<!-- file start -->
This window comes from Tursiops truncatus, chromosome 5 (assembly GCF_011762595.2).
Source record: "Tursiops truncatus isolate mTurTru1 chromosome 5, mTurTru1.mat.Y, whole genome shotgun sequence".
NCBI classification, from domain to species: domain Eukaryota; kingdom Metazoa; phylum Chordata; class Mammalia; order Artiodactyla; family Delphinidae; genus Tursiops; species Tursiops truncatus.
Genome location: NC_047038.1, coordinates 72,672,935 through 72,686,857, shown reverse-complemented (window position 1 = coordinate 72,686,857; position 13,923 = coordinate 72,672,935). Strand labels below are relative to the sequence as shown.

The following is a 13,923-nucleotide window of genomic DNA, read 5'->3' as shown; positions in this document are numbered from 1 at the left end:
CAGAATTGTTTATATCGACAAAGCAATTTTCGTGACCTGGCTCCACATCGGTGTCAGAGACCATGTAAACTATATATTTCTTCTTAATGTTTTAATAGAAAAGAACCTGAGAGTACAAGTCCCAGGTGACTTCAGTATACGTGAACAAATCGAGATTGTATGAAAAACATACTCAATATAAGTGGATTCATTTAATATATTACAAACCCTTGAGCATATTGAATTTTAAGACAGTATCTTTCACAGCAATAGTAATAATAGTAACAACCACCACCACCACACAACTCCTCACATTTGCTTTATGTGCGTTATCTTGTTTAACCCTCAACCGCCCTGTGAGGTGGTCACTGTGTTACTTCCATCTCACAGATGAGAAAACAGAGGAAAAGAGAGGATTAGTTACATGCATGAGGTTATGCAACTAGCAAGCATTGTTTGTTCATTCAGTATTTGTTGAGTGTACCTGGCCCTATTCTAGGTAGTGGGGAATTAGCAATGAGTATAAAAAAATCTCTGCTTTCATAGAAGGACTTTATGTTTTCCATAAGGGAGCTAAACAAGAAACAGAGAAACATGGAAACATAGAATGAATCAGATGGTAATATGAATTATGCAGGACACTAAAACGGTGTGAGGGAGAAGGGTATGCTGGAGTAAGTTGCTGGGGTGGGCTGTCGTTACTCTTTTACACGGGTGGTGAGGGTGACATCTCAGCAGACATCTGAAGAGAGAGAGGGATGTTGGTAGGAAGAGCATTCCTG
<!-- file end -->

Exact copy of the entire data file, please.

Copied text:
This window comes from Tursiops truncatus, chromosome 5 (assembly GCF_011762595.2).
Source record: "Tursiops truncatus isolate mTurTru1 chromosome 5, mTurTru1.mat.Y, whole genome shotgun sequence".
NCBI classification, from domain to species: domain Eukaryota; kingdom Metazoa; phylum Chordata; class Mammalia; order Artiodactyla; family Delphinidae; genus Tursiops; species Tursiops truncatus.
Genome location: NC_047038.1, coordinates 72,672,935 through 72,686,857, shown reverse-complemented (window position 1 = coordinate 72,686,857; position 13,923 = coordinate 72,672,935). Strand labels below are relative to the sequence as shown.

The following is a 13,923-nucleotide window of genomic DNA, read 5'->3' as shown; positions in this document are numbered from 1 at the left end:
CAGAATTGTTTATATCGACAAAGCAATTTTCGTGACCTGGCTCCACATCGGTGTCAGAGACCATGTAAACTATATATTTCTTCTTAATGTTTTAATAGAAAAGAACCTGAGAGTACAAGTCCCAGGTGACTTCAGTATACGTGAACAAATCGAGATTGTATGAAAAACATACTCAATATAAGTGGATTCATTTAATATATTACAAACCCTTGAGCATATTGAATTTTAAGACAGTATCTTTCACAGCAATAGTAATAATAGTAACAACCACCACCACCACACAACTCCTCACATTTGCTTTATGTGCGTTATCTTGTTTAACCCTCAACCGCCCTGTGAGGTGGTCACTGTGTTACTTCCATCTCACAGATGAGAAAACAGAGGAAAAGAGAGGATTAGTTACATGCATGAGGTTATGCAACTAGCAAGCATTGTTTGTTCATTCAGTATTTGTTGAGTGTACCTGGCCCTATTCTAGGTAGTGGGGAATTAGCAATGAGTATAAAAAAATCTCTGCTTTCATAGAAGGACTTTATGTTTTCCATAAGGGAGCTAAACAAGAAACAGAGAAACATGGAAACATAGAATGAATCAGATGGTAATATGAATTATGCAGGACACTAAAACGGTGTGAGGGAGAAGGGTATGCTGGAGTAAGTTGCTGGGGTGGGCTGTCGTTACTCTTTTACACGGGTGGTGAGGGTGACATCTCAGCAGACATCTGAAGAGAGAGAGGGATGTTGGTAGGAAGAGCATTCCTG